Net metering may not be the hottest topic at the backyard barbecue, unless the party is at one of the growing number of U.S. residences with a solar panel on the roof.

While mostly a sleeper of a subject, people interested in the transition to renewable energy are paying attention to. Efforts are afoot to end the practice that has helped spread solar panel installation, a change advocates fret that would hamper the switch to renewables.

Net metering — it has nothing to do with nets or meters — served as an incentive to get Americans to install solar panels by permitting them to profit by selling their excess power to the grid at retail prices. Panels are being installed in record numbers, abetted by tumbling costs as well as the net metering billing system.

The plan was originally adopted as a “subsidy to encourage homeowners and small commercial enterprises to install more solar by getting rid of the need to put a battery on the premises,” Nathanael Greene, a senior renewable energy policy analyst at the Natural Resources Defense Council, told Karma. The efforts were led by New York and California. 

Large generators sell power at wholesale prices, shifting distribution costs onto utility customers who don’t have solar capacity. Small-scale solar generators are also compensated at the retail price for electricity they supply to the grid.

Residential net-metering capacity expanded from 697.9 megawatts to 9,487 megawatts between 2010 and 2017, according to the Energy Information Administration, the government agency responsible for tracking energy data. 

“We don’t know what impact the removal of incentives will have on the installation of solar,” Manussawee Sukunta, an agency analyst, told Karma. “We don’t have data yet to tease this out.”

There have been dissenting voices among renewable advocates — back in 2015 a comprehensive report on the solar sector by the MIT Energy Initiative called for a move away from net-metering policies because it would lead to pushback from utilities and other customers.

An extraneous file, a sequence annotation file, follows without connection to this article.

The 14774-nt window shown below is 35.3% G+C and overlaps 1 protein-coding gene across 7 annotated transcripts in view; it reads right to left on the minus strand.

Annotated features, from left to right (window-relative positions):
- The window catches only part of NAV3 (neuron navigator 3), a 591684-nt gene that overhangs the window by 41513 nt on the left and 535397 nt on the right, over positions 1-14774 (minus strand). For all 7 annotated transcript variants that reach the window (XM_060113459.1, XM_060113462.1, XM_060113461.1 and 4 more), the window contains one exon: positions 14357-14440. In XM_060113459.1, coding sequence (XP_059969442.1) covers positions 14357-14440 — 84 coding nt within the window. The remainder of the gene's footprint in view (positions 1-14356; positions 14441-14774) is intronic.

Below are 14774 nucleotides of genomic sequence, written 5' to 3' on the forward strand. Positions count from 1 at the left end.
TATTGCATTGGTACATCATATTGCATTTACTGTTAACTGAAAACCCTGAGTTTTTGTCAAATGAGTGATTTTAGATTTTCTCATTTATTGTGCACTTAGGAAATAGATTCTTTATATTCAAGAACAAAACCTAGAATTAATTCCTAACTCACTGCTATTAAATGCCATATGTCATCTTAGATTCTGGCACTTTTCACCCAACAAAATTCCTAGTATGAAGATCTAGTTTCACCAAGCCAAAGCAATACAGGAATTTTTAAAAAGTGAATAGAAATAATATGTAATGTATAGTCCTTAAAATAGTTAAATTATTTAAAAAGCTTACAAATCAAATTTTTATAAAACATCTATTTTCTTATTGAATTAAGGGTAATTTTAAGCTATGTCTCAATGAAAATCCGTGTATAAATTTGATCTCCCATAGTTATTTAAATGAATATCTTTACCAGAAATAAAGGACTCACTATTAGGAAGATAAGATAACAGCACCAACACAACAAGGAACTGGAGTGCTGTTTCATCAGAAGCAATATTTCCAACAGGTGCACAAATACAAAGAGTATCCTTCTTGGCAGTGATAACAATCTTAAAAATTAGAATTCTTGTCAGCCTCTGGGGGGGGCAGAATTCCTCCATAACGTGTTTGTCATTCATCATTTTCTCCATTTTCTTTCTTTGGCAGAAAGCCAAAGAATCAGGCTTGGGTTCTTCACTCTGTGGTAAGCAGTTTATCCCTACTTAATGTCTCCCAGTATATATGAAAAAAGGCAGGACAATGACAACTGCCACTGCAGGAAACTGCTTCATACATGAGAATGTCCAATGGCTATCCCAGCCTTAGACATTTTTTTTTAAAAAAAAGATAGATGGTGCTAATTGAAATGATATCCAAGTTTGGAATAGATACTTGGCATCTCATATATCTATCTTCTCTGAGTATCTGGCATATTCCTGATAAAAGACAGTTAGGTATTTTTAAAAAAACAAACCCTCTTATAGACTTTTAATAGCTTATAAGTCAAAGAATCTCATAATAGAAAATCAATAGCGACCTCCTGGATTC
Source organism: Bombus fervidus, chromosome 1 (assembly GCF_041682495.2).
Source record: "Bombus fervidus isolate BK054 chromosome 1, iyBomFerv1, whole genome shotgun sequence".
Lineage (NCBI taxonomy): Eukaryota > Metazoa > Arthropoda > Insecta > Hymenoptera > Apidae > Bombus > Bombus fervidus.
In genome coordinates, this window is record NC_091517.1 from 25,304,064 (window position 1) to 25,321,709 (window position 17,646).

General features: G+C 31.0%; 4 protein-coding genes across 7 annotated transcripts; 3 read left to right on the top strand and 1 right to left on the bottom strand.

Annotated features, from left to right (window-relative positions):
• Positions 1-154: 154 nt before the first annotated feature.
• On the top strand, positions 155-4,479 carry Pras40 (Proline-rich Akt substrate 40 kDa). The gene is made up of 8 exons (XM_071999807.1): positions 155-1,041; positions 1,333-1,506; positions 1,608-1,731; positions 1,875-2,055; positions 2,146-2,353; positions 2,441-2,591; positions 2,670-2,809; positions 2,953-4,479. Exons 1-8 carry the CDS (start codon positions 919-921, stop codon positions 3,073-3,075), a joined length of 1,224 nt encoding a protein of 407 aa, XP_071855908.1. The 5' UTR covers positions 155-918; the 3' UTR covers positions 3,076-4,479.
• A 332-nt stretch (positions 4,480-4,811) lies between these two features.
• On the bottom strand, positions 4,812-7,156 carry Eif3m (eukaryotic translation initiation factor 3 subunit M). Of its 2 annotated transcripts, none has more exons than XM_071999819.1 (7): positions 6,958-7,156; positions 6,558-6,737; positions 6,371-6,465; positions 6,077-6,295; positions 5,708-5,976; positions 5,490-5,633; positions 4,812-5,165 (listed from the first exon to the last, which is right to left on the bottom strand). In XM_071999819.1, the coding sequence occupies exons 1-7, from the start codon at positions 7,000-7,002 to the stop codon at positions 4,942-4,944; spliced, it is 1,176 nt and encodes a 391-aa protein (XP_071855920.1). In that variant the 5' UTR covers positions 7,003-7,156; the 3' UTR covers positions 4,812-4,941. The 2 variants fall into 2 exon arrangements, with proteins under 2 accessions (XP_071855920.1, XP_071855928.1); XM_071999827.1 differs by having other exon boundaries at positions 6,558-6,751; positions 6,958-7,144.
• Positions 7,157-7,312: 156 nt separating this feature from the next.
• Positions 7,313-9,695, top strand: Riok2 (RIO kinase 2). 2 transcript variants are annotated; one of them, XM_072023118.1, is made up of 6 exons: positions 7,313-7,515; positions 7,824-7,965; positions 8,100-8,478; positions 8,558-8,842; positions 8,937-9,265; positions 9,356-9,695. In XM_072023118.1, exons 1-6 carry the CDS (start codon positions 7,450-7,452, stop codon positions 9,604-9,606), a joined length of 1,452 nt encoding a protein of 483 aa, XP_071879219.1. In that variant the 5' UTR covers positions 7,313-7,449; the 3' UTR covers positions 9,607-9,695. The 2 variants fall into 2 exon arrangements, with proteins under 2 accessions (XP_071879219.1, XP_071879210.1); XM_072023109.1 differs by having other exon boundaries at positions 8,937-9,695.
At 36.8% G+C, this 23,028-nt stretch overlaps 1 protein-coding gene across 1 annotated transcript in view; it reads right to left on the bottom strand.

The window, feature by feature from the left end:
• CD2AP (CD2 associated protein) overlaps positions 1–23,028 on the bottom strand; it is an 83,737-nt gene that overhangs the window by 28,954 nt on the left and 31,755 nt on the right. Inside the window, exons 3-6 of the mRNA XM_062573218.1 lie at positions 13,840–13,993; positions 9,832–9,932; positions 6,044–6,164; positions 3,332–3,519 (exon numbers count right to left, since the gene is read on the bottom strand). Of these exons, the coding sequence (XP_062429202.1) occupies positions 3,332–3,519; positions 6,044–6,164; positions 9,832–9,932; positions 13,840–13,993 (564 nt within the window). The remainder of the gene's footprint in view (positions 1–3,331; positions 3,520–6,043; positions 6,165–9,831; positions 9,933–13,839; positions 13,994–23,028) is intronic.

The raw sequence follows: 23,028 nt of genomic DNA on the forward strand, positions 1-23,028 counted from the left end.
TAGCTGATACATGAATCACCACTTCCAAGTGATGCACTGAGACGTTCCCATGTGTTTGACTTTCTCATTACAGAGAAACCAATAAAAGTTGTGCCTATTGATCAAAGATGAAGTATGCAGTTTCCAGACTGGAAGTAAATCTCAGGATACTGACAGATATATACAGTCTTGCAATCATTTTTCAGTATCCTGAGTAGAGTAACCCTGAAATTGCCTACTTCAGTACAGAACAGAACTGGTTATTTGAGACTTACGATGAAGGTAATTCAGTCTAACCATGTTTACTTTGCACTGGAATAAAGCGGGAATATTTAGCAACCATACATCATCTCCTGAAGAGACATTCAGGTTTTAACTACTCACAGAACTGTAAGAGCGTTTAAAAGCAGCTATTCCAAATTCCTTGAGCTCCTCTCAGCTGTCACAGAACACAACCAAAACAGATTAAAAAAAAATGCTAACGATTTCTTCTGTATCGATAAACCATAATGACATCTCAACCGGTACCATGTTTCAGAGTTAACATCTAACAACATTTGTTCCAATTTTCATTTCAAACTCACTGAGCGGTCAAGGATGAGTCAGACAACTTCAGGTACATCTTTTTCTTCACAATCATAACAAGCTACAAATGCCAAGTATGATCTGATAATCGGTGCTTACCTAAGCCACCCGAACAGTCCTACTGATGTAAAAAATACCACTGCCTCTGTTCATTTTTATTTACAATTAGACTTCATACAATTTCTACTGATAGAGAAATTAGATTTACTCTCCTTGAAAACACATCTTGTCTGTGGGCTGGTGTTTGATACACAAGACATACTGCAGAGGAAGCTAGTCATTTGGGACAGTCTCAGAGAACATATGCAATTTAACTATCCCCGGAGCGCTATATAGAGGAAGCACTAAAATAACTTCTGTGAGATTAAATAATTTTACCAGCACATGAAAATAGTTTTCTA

The concerns about pushback have come true, and there’s been a concerted push to end net metering in much of the country.

Most states have rules requiring net metering to compensate solar customers for contributing to the grid but a growing number are phasing it out. Cost-shifting has become controversial in certain states, and there’s been a push to treat utility- and residential-scale solar the same. Michigan, Hawaii, Arizona and Connecticut are among the states where they’ve succeeded.

Hawaii’s residential solar market continues to shrink after the state ended net metering in 2015, Greentech Media reported on Aug. 7. The number of active solar companies on Oahu, the state’s largest market, dropped from 300 in 2015 to 98 last year, the Hawaii Solar Energy Association said. And in the first half of 2019, total residential PV permits declined about 5%, according to numbers compiled by local contractor ProVision Solar.

While the Hawaiian solar industry remains in the doldrums, there’s been a rebound in Arizona. Applications for residential rooftop solar installations to Arizona Public Service Co. for the first six months this year surpass 2016 levels, the last year before the utility changed the way it would pay for energy homeowners added to the grid. That comes after applications fell for most of 2018 following the Arizona Corporation Commission’s agreement to allow APS to lower the rate at which it would pay solar users for power, the Arizona Business Journal reported. 

“Some utilities that feel threatened have strong armed regulators,” Greene said. “In Arizona they’ve seen it blow up in their faces.”

Net metering is under attack in Louisiana, Kentucky and Idaho. While threats mount in many places in New York made some adjustments that should provide fairer treatment for customers who add to the grid.

“If someone sees a neighbor has installed solar panels and is happy they are likely to do the same,” Sukunta said. “It might soon make sense for homeowners to store power for their own use in a battery. Battery costs are coming down, which could make this practical.”

Net metering is coming under attack from utilities that don’t want to subsidize residential solar panels. When they’ve succeeded in changing payment the result has been mixed, with some states seeing a continuing slide in solar installation while there’s been a quick rebound in others. In the long term, falling cost of solar panels and the development of new, low-cost batteries will limit the impact of the end of net metering in some states.

“We are left with a real mishmash out there,” Greene said. “These are important parts to the portfolio of solutions that we’re going to need.”